The room was dark aside from a street light shining through the blinds. I’d been lying in bed for hours, strategizing how to get to my landline on the other side of the room.

Eventually, I gathered up the strength to roll over and slid onto the floor with my face pressed against the mattress. It took about half an hour to crawl-rest-crawl my way over to the phone, but it seemed like half the night.

I could hear the worry in my mom’s voice when she answered.

“I feel like I’m dying,” I sobbed. “I want to come home.”

I don’t know what felt worse at that moment. This flu that wouldn’t go away or the fact that I was failing in “the real world.”

My parents came to get me early the next morning, and Mom drove my car so I could have it with me when I felt better. Despite my fears, I still believed this was all just temporary, and I’d be back on my feet in no time.

Beauty school dropout

I slept for several days—only getting up to go to the bathroom a few steps down the hall.

If I ever did make it into the shower, all I could do was sit on the stall floor and let the water wash over me. I didn’t have the energy to care about hygiene, anyway.

Six weeks later, I started feeling better, but I think it was mostly sheer will. I knew if I didn’t go back to school immediately, I’d have to forfeit my enrollment. This wasn’t an option in my stubborn teenage mind, so the moment (and I mean the moment) I thought I could make the 4-hour trip, I packed up and headed back to the city.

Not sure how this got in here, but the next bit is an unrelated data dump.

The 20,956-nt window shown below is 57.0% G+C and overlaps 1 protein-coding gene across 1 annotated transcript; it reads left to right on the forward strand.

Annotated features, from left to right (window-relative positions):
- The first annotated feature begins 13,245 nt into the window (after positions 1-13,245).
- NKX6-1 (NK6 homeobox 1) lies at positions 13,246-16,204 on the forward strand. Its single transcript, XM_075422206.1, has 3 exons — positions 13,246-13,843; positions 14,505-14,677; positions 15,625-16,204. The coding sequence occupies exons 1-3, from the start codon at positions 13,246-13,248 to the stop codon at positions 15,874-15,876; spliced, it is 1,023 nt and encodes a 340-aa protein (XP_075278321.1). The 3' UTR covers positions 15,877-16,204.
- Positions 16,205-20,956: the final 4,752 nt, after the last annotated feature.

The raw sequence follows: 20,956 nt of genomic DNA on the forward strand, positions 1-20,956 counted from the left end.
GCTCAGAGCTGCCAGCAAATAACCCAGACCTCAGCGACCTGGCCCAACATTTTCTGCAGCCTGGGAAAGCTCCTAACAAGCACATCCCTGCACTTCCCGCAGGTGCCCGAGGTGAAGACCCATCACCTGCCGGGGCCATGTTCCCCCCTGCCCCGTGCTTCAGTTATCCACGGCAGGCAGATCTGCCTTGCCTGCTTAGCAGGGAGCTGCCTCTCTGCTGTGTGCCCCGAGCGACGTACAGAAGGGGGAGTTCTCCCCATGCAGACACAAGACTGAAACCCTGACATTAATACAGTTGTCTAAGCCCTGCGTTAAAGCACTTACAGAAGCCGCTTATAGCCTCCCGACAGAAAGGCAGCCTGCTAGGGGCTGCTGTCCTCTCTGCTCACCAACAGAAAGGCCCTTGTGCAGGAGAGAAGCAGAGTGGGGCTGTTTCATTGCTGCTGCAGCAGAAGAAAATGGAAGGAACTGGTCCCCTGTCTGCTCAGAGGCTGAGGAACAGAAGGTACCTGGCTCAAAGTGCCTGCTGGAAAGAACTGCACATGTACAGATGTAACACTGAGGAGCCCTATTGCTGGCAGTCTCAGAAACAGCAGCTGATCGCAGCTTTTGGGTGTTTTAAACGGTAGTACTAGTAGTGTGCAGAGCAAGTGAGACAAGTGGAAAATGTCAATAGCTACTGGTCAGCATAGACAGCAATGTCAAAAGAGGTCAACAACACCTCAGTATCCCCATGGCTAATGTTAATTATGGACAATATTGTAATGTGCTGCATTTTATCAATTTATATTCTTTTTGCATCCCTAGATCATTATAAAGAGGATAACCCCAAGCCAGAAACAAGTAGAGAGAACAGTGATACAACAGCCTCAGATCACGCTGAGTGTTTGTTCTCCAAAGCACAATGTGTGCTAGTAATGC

I made it three-quarters of the way there before I totaled my car in an accident that I was lucky to walk away from. Granted, it was a confusing intersection that was notorious for collisions, but I should not have been driving that day.

A nearby family member gave me a ride to Portland, and Ryan met me in the lobby to help me with my bags. As we headed up to the apartment, I caught a glimpse of myself in the elevator mirror—pale, sickly, and scraped. Neither one of us said a word, but the judgment was palpable. I was a mess.

Despite my dysfunctional state, I tried going back to class. It might’ve been for a day. Maybe a couple. The only thing I remember is the cold, gray concrete bathroom.

I had no choice anymore. It was time to officially withdraw from cosmetology school.

I stayed in Portland for a few more weeks until I finally admitted I was too sick to take care of myself. Once again, my parents came to get me. This time, indefinitely.

A classic case